Compiling a bucket list for Edinburgh is both an easy and hard task, it’s a city where there is so much to see and do. Having had the experience of being an Edinburgh local for many years, I hope there will be a few unique items on this list for you too.
Now where to start……? Controversially we’re not including Edinburgh Castle in this bucket list as we feel that it goes without saying that you absolutely *should* visit this iconic landmark. In fact, you can read all of our top tips for visiting Edinburgh Castle here!
We’ve tried to cover most angles – must-visit Edinburgh sites, luxury, once in a lifetime experiences, ideas for the budget-conscious, suggestions for feeling like a local and some family fun if you have kids in tow.
So let’s start with a little luxury and unique experiences in Edinburgh… you might want to start saving up!
Luxury Bucket List Experiences in Edinburgh
A Night at the Scotsman Hotel
Opposite the famous clock tower of the Balmoral Hotel, on North Bridge, stands the beautiful baroque building of the Scotsman Hotel. It was once the head office of the Scotsman newspaper, but it’s a now a top character-filled hotel.
With its sculptured marble staircase, fine wood panelling and ornate stain glass windows, it’s a far cry from modern box architecture. This must be how Harry Potter felt when he entered Hogwarts for the first time. When it’s time for bed, the rooms, or suites, have a classical style, together with high-quality furnishings and a unique personality. Depending on your room choice there could be jaw dropping views to Princes Street Gardens or even Edinburgh castle.
There is a range of rooms and prices, but for a very special occasion choose the Penthouse suite. It’s set over 2 floors, with views of the castle, a roll top bath and an amazing private terrace and sauna. The only downside is perhaps the price at around £300 for a night. All rooms have White Company toiletries and you get a free dram of whisky on arrival, what could be better?
Get Pampered at One Spa & Roof Top Pool
Now time for some proper luxury: prepare for some serious pampering. Located centrally, just off Lothian Road, is the upmarket One Spa Health Club, part of the Sheraton Grand Hotel.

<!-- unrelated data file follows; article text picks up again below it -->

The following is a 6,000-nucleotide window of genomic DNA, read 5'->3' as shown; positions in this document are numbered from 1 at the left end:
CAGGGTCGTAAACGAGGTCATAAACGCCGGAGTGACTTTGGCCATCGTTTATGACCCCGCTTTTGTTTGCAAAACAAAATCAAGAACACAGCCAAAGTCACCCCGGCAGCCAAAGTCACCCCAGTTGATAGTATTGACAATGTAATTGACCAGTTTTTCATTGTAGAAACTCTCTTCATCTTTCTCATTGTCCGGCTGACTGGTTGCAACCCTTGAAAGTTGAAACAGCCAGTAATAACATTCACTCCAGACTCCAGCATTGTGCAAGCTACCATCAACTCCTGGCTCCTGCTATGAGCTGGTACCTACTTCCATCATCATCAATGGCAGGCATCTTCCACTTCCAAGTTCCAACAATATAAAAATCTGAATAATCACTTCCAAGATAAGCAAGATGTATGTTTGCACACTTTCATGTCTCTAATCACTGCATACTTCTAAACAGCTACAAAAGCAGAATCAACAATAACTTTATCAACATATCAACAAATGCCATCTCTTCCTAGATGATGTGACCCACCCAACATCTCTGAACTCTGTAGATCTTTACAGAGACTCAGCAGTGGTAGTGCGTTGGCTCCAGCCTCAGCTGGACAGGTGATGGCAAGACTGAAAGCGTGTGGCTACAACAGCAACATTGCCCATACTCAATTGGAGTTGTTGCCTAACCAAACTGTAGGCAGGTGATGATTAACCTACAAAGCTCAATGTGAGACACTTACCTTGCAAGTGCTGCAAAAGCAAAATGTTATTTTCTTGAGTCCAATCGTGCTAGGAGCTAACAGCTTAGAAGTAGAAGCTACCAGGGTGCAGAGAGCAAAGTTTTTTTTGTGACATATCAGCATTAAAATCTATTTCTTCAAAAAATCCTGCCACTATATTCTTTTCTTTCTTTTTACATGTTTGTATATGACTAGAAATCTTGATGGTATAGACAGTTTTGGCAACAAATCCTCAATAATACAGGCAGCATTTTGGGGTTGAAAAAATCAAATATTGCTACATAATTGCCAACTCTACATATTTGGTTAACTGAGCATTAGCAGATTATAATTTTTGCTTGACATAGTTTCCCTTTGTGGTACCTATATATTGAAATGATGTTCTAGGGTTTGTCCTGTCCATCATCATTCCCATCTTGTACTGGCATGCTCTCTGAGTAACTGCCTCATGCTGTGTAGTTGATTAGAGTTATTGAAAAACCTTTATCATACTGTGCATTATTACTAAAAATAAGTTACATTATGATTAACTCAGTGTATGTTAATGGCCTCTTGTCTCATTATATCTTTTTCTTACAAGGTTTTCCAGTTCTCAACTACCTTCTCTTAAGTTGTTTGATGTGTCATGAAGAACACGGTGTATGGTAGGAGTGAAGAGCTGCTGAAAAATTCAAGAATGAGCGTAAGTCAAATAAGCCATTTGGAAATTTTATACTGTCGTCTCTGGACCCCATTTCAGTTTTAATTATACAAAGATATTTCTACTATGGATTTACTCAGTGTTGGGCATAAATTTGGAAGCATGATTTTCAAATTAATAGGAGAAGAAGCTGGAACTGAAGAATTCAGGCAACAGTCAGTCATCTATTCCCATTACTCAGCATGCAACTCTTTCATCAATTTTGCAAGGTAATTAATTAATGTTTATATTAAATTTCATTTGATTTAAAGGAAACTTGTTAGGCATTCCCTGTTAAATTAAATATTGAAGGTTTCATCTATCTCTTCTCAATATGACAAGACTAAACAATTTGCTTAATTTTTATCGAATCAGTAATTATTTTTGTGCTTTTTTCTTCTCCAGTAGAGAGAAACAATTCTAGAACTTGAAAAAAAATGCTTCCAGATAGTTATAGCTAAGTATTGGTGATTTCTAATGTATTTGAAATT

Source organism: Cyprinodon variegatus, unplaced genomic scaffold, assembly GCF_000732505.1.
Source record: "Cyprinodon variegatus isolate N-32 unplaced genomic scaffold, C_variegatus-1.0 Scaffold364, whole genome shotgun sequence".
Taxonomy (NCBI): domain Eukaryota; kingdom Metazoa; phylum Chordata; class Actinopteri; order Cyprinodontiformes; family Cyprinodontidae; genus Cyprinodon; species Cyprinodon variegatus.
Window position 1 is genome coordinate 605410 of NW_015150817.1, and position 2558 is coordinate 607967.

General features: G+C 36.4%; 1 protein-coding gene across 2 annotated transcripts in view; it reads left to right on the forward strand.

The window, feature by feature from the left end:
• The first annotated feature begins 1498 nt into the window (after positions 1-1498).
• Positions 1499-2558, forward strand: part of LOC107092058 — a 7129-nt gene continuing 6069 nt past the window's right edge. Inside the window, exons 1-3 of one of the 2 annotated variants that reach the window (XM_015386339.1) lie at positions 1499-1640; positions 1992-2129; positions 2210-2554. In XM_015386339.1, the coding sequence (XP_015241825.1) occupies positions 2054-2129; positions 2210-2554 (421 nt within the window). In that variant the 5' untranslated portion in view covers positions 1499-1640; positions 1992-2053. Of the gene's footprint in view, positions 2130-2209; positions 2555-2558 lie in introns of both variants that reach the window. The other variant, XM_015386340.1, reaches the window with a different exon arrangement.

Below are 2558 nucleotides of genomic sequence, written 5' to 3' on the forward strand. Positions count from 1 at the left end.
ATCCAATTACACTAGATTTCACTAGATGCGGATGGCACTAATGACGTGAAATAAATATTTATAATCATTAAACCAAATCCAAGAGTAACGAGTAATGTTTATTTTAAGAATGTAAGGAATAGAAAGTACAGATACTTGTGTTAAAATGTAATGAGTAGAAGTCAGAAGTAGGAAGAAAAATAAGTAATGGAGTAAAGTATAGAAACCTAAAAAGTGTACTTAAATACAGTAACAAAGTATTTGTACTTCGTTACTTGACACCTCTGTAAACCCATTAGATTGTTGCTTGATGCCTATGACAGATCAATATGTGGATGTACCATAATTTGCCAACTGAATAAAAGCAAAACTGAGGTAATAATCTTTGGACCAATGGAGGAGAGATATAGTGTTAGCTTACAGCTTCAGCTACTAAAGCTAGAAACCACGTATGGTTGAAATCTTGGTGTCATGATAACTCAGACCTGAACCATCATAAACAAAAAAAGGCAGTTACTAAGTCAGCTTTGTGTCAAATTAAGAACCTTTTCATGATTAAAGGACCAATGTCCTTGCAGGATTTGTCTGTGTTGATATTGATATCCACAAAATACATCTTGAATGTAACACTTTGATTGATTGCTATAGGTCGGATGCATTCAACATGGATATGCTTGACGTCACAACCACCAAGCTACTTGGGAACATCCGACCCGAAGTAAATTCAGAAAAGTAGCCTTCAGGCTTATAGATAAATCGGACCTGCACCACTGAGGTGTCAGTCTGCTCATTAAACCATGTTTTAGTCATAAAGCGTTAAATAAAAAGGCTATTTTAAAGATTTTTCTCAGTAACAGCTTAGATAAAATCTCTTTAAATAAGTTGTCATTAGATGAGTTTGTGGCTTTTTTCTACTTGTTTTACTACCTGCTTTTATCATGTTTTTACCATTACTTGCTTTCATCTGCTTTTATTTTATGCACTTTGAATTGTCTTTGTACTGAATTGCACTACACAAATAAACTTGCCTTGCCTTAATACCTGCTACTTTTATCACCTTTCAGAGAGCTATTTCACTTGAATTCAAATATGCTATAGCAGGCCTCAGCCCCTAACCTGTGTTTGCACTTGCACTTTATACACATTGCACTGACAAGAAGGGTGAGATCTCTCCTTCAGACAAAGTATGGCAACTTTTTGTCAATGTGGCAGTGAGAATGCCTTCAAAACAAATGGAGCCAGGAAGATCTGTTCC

There is an amazing fitness room, a dry salt room and a whole thermal suite, which should help take the stress away. In addition, there is a rock & bio sauna, a hammam and an aroma grotto. You can also go for a swim in the 19-metre indoor pool or the outdoor pool, which happens to be on the roof!
It’s Scotland and the outdoor pool is open all year round but don’t worry it’s seriously heated. Relax in the special stainless-steel hydro pool and let your body be massaged by invigorating jets of water, all this with a view of the city.
Different spa packages are available, from one of the many treatments, to a full day pass which includes a couple of treatments. On our visit we chose Escape at One which gives you 3 hours access to the facilities for £70.
Harry Potter Inspiration or Afternoon tea at the Balmoral Hotel
Why not book afternoon tea in the Palm court at the super posh Balmoral Hotel and dine like the queen?
Take a seat beneath the ornate glass dome ceiling and Italian chandeliers, surrounded by tropical palms, while being serenaded by the sound of a harp. Add to this a glass of vintage champagne, a fantastic selection of delicate sandwiches and exquisite patisserie. Expect amazing service and attention to detail. I think you get the picture, it’s a very special experience and so very Edinburgh.
This is without doubt, the most up market hotel Edinburgh and the impressive building is a real landmark, with its iconic clock tower, looking down over Waverley station. J.K Rowling finished writing Harry Potter and The Deathly Hallows in room 552, and for £1000 you can stay there too.
Harvey Nichols Champagne and Cocktail Bar
Continue with the bling by taking the lift to the top floor of the trendy Harvey Nichols department store in St Andrews Square. Arrive at the Forth floor (a cunning play on words, because of the views of the Firth of Forth) and take a seat behind the massive floor to ceiling windows. If it’s summer time and you are lucky with the weather, there is also a small terrace.
There are some great views over the beautiful Square below and down upmarket George Street. Taking a seat here is particularly attractive on an evening around Christmas time, when the ice rink is installed in St Andrews Square, with its many glittering lights. But for me, the most impressive aspect, is the panorama of the Forth Estuary and Fife beyond, especially if you catch a sunset.
Inside soak up the atmosphere, enjoy the mood lighting and chilled music, as you study the enormous cocktail menu. Prices range from £9 for a Mojito and £12 for a Champagne based Blood Star. If you fancy something a little more local, try something from the excellent malt whisky selection. Oh, and a choice of 15 different champagnes including a bottle of Cristal for £380! Or perhaps a glass of Harvey Nichols’ own brand for around a tenner is more realistic?
5 Star Dining at the Witchery by the Castle
An Edinburgh institution, The Witchery has been established in the city for over 40 years. Having been lucky enough to eat at this restaurant previously, I can wholeheartedly recommend it as a very special place to eat. Although the experience is so much more than excellent food and a wine list that resembles War and Peace.